Follow These Tips to Bring Them Home Safe

During these busy weeks, remember to carry the right tools to keep your crews happy and healthy.
Follow These Tips to Bring Them Home Safe
Jim Kneiszel

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A few summers ago I read a bizarre story about a worker visiting a construction site in New Jersey. A subcontractor making a routine delivery at a high-rise building, he pulled up in his car and left the vehicle to track someone down a few hundred feet away.

Maybe in a forgetful moment, or maybe because he knew he would be back to his car in a jiffy, the worker neglected to pull his hard hat off the passenger seat and put it on his head. Just as he was walking away from the truck, a worker 50 stories above dropped a tape measure.

You know where this is going. The tape measure struck the worker in the head and killed him. It was a freak occurrence. What are the odds that the unprotected worker would be below just as another worker fumbled the tape measure? Then what are the odds that this small tool would strike the worker below rather than slamming harmlessly into the ground?

It was the wrong place at the wrong time for the victim. The lesson for PROs is that we always have to prepare for being in the wrong place at the wrong time — and remembering during these busy summer weeks the importance of using every common safety device we carry in the service truck.

This month marks the busiest time of the busy season for most PROs. June and July were hectic enough, but in August you’re faced with construction workers trying to make deadlines, a few more weeks of frantic special event service, and the risk of inattention that comes with the late-season rush of work. It’s hot and sticky and you’ve got more stops on the route than ever before. You might be tempted to cut corners with safety, but this is the time you need to be most careful when responding to the job.

It’s time for the most basic tailgate safety meeting with your crews. No safety reminder is too simple if it keeps your workers out of harm’s way today. Make sure they don’t get in the truck without any of these items, and don’t let them forget that a single safety oversight can lead to injury … or even death.

Don’t leave these items behind:

Gloves and goggles: I have to admit I’ve been on the job with PROs who do not have gloves and goggles to protect themselves from dangerous exposure to waste. We insist on technicians wearing gloves and glasses during photo shoots when there is a risk of splashing during restroom service. I’ve even had a few PROs tell me they don’t believe these items are necessary, that there’s nothing wrong with a little exposure to holding tank waste. But make no mistake, cleanliness requires you to wear gloves and protective eyewear. Make sure your trucks are stocked with ample stock of gloves and goggles, and require your drivers to use them every time they exit the vehicle.

Reflective vest: Your drivers often have to get out of the truck alongside busy roads, and they frequently have to dart between the truck and restroom units during service stops. You want them to be as visible as possible to other drivers, and a reflective vest is the easiest and most effective solution. Vests are inexpensive and make your workers easy to spot in low-light situations.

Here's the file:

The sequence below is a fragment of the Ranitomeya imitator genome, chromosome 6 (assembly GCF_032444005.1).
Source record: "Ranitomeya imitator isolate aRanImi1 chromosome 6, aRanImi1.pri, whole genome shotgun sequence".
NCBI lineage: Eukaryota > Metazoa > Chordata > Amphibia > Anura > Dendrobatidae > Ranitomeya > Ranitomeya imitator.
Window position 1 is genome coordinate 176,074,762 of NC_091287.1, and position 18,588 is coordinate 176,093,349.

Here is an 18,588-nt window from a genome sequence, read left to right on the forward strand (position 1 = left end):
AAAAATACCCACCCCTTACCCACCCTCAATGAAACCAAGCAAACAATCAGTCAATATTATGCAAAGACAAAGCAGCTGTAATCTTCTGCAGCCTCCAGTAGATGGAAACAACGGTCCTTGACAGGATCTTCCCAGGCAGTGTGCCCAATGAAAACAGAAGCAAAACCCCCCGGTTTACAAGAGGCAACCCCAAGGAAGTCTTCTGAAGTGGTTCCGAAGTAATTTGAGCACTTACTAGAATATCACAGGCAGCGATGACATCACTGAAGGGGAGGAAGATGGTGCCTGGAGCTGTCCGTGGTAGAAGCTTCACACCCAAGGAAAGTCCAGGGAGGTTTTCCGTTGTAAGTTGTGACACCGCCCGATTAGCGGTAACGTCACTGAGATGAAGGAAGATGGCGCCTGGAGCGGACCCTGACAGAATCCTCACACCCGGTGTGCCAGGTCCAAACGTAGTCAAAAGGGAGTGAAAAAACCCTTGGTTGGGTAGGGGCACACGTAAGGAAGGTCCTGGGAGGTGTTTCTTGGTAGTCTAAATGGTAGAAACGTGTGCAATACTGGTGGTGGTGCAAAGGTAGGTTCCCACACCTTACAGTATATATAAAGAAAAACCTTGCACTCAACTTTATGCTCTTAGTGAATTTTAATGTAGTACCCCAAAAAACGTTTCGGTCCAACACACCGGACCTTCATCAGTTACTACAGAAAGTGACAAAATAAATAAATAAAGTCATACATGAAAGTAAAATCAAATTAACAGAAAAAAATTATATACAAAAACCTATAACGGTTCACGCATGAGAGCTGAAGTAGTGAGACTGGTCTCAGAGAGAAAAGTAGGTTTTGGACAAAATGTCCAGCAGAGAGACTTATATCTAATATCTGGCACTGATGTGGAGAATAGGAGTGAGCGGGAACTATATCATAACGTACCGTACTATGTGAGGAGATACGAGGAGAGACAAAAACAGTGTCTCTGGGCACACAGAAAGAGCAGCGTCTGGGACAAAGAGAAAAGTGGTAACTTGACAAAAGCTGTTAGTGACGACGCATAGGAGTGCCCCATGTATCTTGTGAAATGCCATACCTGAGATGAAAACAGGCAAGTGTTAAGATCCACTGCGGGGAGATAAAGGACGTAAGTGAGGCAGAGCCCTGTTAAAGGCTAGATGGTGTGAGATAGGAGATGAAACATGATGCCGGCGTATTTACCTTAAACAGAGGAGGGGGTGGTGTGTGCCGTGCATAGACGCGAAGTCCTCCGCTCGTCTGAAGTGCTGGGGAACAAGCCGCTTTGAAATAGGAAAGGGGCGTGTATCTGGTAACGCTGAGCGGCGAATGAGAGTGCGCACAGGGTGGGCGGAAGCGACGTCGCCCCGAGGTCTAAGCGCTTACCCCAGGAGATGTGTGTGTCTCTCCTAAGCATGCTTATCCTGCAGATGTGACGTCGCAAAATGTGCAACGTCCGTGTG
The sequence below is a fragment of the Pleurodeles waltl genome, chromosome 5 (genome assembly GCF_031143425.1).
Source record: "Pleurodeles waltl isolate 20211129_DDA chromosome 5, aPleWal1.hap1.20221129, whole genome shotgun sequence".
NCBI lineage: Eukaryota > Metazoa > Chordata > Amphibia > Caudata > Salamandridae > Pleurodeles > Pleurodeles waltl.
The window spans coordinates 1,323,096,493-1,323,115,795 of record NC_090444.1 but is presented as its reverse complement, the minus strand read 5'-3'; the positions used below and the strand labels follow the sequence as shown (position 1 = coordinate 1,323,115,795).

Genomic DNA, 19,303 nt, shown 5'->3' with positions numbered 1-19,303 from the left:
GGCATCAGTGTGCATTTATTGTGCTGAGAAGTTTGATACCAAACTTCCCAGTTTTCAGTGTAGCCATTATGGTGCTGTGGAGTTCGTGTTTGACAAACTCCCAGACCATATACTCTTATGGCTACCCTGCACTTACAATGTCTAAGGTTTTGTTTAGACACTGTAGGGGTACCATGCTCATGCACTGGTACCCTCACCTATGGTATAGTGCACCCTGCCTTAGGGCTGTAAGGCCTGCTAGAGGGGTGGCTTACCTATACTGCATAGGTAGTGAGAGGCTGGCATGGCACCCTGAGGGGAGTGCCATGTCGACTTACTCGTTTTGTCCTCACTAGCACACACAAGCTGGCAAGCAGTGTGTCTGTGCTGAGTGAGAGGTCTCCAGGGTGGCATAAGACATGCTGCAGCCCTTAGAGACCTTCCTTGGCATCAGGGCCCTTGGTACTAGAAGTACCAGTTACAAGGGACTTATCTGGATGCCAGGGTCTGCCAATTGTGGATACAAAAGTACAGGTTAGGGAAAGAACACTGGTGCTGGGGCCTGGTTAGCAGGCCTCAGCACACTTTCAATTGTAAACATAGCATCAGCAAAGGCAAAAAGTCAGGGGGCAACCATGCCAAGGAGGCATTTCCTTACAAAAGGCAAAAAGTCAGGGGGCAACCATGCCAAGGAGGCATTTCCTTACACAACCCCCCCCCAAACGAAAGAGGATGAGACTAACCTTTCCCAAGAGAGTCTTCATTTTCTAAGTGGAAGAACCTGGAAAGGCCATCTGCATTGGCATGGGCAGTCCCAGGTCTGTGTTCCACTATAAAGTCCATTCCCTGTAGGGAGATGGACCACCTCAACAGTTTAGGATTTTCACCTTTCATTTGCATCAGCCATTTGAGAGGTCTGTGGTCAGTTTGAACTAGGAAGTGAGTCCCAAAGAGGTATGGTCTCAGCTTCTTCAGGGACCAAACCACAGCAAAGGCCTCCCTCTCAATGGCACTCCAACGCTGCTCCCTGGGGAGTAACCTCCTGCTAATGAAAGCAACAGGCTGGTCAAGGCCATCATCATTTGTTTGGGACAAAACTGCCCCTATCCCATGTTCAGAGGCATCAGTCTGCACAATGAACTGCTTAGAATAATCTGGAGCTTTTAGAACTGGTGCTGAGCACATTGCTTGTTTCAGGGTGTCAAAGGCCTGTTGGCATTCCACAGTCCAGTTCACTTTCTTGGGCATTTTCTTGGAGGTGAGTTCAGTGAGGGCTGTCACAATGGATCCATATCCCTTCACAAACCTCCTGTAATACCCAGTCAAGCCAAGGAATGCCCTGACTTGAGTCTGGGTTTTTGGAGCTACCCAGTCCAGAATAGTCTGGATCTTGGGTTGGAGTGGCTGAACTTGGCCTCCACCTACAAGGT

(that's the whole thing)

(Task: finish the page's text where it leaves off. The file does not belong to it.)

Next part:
Hard hat: They can be hot. They can be heavy and cumbersome to wear. But a hard hat should be a prerequisite, especially at construction job sites where hand tools and pneumatic nailers are in use. Provide the most comfortable and sturdy hard hat you can find and spot-check workers to ensure they’re wearing them when necessary.

Protective footwear: Open-toed shoes are a no-no for restroom service providers. Ordinary athletic shoes also don’t provide adequate protection for feet. Leather work boots with a steel-toe option are the best answer to protect workers’ feet from stubbing or crushing, and comfortable shoes will keep your workers healthier in general. Recently we wrote about a company that provides quality boots as a bonus for its workers. This comes with a cost up front, but can save you money from injury downtime later on.

Hand sanitizer: Infectious germs are everywhere when you’re running a portable restroom route. Hand sanitizer is the first thing you should grab when you return to the truck after a service. Keep a dispenser handy and use it often to stop the spread of germs inside the truck and when your drivers want to stop for a lunch or snack break.

Water bottle: Staying healthy on long, hot summer days requires staying hydrated. Workers can lose a lot of water during the course of a busy day. Make sure they have ample water on the truck. Stock a cooler with water bottles for daily routes and make sure workers have plenty of time for cool drinks and protein snacks during long days working special events.

What are your everyday essential safety items?

I know I’m forgetting some things drivers should carry to keep themselves safe on the job. For example, a smartphone is an indispensible device that helps you get through the day. You can share your safety tips by dropping me a line at Send me your ideas and I’ll publish them in a future story. Remember, safety is Job No. 1. At the end of the day, the health and happiness of your crew is what matters most.


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